The entire novel of Flowers for Algernon is written as if you are reading Charlie's accounts of his life. The scientists who performed the procedure on Charlie asked him to keep a journal of everything that happened. This allowed them to see how Charlie changed through his eyes. There were three main scientists who were involved greatly in Charlie's life. Professor Nemur was the head of the experiment and was the one who performed the operation and took credit. Tension grew between Charlie and Nemur. Overtime Charlie began to see that Nemur was not treating Charlie as a human, but rather a creation. This inevitably created a lot of controversy, eventually upsetting Charlie so much that he ran away from it all. The second professor involved was Dr. Strauss. He worked more on the aftermath of Charlie's operation. He would run test to see how he was improving and would sit down and have psychiatric sessions. Unlike Nemur, Strauss cared what was going on with Charlie emotionally. He worried a lot for Charlie, and in doing so was able to gain more trust from Charlie. The third scientist to work with Charlie was Burt Seldon. Burt was a very friendly man, and he enjoyed the company of Charlie. Burt was in charge of Algernon, which really interested Charlie, because he was going through the same experiment. The scientists kept the reminder that Charlie was not naturally smart, but the outcome of a successful experiment. It was all not apparent this at his original state, but it hurt him greatly when he discovered the fact. The important thing learned from the scientists is that we are all human deep down. We all have feelings and emotions, and at no point should someone forget that. Femur was too caught up in his work and success that he forgot who Charlie was.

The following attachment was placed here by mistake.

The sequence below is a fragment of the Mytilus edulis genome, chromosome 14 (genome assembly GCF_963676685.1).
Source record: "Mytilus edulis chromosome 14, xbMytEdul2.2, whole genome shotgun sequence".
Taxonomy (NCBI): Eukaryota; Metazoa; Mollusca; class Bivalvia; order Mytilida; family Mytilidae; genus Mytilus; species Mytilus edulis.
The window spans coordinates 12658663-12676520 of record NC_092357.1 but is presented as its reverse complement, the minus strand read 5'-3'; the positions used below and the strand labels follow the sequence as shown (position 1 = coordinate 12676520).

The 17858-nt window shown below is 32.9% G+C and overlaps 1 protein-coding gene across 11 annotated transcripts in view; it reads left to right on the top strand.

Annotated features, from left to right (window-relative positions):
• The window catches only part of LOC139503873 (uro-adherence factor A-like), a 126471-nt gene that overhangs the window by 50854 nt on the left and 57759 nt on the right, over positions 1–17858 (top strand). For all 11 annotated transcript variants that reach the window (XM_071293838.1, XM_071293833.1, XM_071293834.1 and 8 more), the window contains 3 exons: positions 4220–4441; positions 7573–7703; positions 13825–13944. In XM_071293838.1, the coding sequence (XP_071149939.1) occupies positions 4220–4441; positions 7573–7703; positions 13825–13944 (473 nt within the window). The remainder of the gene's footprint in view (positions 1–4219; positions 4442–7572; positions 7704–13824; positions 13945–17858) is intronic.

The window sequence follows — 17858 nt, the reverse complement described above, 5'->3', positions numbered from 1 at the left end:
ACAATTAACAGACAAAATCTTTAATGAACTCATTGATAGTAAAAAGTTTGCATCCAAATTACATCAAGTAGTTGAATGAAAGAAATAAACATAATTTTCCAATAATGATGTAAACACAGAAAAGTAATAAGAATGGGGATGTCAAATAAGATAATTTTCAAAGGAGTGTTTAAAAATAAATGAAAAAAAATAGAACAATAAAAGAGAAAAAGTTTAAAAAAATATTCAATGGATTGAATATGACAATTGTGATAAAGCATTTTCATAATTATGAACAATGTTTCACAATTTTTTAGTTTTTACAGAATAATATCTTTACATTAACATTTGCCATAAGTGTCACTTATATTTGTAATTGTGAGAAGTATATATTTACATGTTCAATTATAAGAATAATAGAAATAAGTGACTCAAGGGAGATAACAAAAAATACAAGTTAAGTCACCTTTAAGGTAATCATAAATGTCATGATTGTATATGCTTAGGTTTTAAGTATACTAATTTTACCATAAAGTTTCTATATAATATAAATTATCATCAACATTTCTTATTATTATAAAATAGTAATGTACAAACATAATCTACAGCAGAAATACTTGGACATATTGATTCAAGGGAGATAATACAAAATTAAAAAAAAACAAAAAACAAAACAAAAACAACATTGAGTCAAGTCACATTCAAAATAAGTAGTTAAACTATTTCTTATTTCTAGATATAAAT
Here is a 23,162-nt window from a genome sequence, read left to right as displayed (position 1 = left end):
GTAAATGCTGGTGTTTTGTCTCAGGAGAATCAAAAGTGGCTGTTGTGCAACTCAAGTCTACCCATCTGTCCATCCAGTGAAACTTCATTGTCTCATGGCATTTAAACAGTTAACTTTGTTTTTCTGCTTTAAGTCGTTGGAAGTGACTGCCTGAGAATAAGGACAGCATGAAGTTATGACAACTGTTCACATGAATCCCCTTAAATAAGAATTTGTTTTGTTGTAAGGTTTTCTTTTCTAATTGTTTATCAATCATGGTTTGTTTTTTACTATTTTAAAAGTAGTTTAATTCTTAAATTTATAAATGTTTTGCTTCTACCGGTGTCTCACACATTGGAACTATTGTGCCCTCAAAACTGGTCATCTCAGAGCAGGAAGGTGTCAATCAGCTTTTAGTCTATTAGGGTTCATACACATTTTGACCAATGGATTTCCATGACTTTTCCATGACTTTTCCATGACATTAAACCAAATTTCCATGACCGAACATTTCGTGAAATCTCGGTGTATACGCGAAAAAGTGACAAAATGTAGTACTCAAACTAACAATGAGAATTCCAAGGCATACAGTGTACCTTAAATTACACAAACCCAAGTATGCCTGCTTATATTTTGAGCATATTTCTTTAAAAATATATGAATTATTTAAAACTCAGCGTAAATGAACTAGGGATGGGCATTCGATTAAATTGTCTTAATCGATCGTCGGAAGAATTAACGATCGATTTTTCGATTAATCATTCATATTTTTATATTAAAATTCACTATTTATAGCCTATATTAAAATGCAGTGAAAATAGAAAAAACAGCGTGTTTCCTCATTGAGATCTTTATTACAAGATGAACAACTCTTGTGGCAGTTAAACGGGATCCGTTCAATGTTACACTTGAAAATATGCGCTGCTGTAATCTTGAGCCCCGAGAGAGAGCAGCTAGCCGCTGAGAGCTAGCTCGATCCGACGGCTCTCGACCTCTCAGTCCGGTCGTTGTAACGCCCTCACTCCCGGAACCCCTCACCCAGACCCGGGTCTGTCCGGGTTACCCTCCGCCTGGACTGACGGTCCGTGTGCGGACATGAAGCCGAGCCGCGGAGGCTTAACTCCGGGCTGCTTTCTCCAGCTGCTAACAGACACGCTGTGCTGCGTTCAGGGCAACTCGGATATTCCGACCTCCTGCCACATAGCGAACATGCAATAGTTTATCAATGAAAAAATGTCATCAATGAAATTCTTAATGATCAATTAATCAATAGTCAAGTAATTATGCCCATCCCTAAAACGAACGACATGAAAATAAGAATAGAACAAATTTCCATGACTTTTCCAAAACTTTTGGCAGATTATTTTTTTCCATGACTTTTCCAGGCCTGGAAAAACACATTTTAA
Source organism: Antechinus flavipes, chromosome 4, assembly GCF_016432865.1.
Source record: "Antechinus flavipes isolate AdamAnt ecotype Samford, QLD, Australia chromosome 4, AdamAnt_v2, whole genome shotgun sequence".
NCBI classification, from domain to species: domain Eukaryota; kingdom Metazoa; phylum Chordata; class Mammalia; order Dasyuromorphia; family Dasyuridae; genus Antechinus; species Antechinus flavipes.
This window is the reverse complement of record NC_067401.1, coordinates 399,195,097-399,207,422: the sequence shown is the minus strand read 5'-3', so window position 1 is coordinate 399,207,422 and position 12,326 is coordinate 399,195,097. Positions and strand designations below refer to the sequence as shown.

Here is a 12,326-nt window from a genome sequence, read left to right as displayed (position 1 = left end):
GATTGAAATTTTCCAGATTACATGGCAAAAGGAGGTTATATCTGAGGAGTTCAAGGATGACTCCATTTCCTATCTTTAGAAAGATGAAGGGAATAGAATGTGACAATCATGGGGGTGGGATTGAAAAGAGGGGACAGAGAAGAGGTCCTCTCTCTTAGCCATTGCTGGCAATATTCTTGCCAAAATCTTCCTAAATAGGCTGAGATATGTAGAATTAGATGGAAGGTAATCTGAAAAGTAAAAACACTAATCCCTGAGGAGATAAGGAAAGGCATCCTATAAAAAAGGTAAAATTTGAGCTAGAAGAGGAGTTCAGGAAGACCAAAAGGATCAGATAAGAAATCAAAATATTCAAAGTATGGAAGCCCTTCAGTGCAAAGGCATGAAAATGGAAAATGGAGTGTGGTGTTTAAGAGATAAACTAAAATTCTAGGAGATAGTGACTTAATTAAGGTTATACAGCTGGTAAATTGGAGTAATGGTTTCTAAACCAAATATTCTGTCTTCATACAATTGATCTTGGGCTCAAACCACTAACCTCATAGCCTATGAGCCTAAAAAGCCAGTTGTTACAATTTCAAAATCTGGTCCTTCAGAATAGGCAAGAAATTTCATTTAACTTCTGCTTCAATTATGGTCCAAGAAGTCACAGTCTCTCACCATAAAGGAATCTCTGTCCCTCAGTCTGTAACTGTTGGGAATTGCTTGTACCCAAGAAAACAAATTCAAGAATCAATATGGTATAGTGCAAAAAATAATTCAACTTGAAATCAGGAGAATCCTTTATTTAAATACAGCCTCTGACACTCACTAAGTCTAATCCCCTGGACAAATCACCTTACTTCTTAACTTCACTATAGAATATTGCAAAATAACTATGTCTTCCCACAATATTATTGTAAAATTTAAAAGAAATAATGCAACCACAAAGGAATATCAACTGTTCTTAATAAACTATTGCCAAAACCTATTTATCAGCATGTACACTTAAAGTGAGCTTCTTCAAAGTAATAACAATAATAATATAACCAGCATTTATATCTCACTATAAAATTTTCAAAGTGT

Alice Kinnian and Fay Lillman